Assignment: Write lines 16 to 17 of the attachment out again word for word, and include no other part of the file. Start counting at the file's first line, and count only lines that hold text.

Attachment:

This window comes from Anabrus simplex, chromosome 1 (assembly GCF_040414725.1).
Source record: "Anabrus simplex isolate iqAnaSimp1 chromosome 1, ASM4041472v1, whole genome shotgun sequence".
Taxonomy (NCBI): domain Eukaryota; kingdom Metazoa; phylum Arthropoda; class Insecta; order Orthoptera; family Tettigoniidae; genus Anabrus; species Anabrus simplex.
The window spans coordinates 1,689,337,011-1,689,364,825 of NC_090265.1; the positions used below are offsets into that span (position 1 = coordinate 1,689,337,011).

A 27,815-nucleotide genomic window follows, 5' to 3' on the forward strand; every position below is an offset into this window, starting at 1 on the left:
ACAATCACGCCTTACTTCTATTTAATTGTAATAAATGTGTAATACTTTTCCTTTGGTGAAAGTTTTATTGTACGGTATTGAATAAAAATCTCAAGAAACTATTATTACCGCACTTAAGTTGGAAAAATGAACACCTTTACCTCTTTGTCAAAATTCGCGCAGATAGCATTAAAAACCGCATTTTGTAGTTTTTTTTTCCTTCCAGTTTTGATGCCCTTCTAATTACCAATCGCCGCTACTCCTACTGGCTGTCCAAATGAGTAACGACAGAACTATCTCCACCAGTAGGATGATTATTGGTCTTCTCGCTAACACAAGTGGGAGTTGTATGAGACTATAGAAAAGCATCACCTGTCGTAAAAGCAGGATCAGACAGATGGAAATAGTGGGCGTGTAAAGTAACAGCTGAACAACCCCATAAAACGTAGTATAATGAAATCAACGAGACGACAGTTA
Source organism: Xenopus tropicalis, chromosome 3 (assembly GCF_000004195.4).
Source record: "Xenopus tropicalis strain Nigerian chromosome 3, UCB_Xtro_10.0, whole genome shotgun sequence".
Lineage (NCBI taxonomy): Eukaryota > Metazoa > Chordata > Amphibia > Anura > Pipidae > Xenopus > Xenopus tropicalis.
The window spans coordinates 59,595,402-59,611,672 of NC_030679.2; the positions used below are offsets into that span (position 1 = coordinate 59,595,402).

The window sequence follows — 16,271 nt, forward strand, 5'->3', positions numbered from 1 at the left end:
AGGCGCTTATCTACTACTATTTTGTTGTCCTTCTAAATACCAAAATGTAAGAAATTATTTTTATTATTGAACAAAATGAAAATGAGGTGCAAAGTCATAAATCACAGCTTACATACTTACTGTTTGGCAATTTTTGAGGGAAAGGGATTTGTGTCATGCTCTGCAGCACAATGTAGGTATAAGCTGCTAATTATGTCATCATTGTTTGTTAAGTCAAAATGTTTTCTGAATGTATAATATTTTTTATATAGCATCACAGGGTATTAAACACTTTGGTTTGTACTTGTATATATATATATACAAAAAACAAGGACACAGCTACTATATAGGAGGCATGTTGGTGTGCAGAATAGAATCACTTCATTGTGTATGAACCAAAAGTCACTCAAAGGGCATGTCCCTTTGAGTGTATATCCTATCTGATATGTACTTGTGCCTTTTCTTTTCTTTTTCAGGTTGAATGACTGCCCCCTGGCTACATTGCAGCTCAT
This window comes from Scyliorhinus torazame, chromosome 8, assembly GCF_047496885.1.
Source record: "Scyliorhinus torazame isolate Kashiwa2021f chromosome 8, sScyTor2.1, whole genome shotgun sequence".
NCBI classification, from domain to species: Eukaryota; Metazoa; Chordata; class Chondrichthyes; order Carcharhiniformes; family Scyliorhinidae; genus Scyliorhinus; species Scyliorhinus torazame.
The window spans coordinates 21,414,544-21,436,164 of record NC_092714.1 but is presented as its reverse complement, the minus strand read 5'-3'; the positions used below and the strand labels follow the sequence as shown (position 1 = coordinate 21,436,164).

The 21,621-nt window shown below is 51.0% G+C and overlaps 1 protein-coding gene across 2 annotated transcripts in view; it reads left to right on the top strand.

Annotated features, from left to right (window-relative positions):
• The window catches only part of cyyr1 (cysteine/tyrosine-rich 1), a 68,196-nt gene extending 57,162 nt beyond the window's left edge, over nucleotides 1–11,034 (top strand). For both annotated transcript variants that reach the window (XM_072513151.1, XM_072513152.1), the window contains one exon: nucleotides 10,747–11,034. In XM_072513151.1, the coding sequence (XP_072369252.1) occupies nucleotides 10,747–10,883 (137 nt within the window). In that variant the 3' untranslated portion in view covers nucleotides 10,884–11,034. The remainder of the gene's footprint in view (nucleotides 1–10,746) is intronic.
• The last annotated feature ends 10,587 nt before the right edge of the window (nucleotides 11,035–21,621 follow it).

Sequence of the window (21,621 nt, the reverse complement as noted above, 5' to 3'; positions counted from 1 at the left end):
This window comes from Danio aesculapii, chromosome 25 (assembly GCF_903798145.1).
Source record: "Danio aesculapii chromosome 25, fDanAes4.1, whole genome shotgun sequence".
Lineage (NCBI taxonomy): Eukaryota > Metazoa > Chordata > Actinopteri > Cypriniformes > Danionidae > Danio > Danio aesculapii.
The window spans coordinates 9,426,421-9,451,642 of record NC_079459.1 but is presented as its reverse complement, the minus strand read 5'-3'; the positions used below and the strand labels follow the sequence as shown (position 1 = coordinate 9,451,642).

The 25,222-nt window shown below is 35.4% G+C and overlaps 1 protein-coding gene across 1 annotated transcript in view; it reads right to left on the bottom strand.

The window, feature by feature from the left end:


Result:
The window spans coordinates 21,414,544-21,436,164 of record NC_092714.1 but is presented as its reverse complement, the minus strand read 5'-3'; the positions used below and the strand labels follow the sequence as shown (position 1 = coordinate 21,436,164).

The 21,621-nt window shown below is 51.0% G+C and overlaps 1 protein-coding gene across 2 annotated transcripts in view; it reads left to right on the top strand.